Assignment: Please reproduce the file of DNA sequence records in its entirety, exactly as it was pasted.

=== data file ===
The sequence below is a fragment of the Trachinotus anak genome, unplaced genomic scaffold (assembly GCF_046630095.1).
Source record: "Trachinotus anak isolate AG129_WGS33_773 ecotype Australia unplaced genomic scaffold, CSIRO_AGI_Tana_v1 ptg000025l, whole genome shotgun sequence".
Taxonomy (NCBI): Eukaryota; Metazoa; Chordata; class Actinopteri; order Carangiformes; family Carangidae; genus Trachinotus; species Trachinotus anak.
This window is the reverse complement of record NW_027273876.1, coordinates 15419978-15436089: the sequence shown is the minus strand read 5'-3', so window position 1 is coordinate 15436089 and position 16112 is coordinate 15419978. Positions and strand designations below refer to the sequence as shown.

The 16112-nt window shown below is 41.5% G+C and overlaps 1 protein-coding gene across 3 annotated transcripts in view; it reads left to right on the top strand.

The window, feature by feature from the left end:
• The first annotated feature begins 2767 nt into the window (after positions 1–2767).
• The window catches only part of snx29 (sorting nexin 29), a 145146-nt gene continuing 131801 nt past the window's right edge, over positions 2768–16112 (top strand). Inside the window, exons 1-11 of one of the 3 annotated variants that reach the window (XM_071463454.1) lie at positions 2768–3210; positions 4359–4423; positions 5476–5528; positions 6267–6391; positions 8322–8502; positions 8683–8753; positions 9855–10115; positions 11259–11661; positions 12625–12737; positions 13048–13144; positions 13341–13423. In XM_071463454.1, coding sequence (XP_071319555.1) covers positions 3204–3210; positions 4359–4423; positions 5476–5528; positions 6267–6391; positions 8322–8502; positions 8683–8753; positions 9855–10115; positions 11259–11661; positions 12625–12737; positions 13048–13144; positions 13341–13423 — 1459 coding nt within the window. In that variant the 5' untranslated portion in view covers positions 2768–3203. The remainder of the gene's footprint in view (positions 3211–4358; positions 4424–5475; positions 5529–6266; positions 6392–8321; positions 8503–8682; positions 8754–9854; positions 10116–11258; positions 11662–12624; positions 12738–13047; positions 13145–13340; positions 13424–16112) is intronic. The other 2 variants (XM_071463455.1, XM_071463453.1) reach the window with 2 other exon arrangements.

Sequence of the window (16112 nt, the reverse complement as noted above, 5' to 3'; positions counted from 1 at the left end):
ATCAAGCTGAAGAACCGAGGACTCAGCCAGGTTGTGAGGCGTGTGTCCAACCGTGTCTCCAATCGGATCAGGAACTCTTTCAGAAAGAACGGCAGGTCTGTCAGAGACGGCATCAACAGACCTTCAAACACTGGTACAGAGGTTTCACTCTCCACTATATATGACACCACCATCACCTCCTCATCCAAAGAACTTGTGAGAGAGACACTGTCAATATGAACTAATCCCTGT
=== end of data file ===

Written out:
The sequence below is a fragment of the Trachinotus anak genome, unplaced genomic scaffold (assembly GCF_046630095.1).
Source record: "Trachinotus anak isolate AG129_WGS33_773 ecotype Australia unplaced genomic scaffold, CSIRO_AGI_Tana_v1 ptg000025l, whole genome shotgun sequence".
Taxonomy (NCBI): Eukaryota; Metazoa; Chordata; class Actinopteri; order Carangiformes; family Carangidae; genus Trachinotus; species Trachinotus anak.
This window is the reverse complement of record NW_027273876.1, coordinates 15419978-15436089: the sequence shown is the minus strand read 5'-3', so window position 1 is coordinate 15436089 and position 16112 is coordinate 15419978. Positions and strand designations below refer to the sequence as shown.

The 16112-nt window shown below is 41.5% G+C and overlaps 1 protein-coding gene across 3 annotated transcripts in view; it reads left to right on the top strand.

The window, feature by feature from the left end:
• The first annotated feature begins 2767 nt into the window (after positions 1–2767).
• The window catches only part of snx29 (sorting nexin 29), a 145146-nt gene continuing 131801 nt past the window's right edge, over positions 2768–16112 (top strand). Inside the window, exons 1-11 of one of the 3 annotated variants that reach the window (XM_071463454.1) lie at positions 2768–3210; positions 4359–4423; positions 5476–5528; positions 6267–6391; positions 8322–8502; positions 8683–8753; positions 9855–10115; positions 11259–11661; positions 12625–12737; positions 13048–13144; positions 13341–13423. In XM_071463454.1, coding sequence (XP_071319555.1) covers positions 3204–3210; positions 4359–4423; positions 5476–5528; positions 6267–6391; positions 8322–8502; positions 8683–8753; positions 9855–10115; positions 11259–11661; positions 12625–12737; positions 13048–13144; positions 13341–13423 — 1459 coding nt within the window. In that variant the 5' untranslated portion in view covers positions 2768–3203. The remainder of the gene's footprint in view (positions 3211–4358; positions 4424–5475; positions 5529–6266; positions 6392–8321; positions 8503–8682; positions 8754–9854; positions 10116–11258; positions 11662–12624; positions 12738–13047; positions 13145–13340; positions 13424–16112) is intronic. The other 2 variants (XM_071463455.1, XM_071463453.1) reach the window with 2 other exon arrangements.

Sequence of the window (16112 nt, the reverse complement as noted above, 5' to 3'; positions counted from 1 at the left end):
ATCAAGCTGAAGAACCGAGGACTCAGCCAGGTTGTGAGGCGTGTGTCCAACCGTGTCTCCAATCGGATCAGGAACTCTTTCAGAAAGAACGGCAGGTCTGTCAGAGACGGCATCAACAGACCTTCAAACACTGGTACAGAGGTTTCACTCTCCACTATATATGACACCACCATCACCTCCTCATCCAAAGAACTTGTGAGAGAGACACTGTCAATATGAACTAATCCCTGT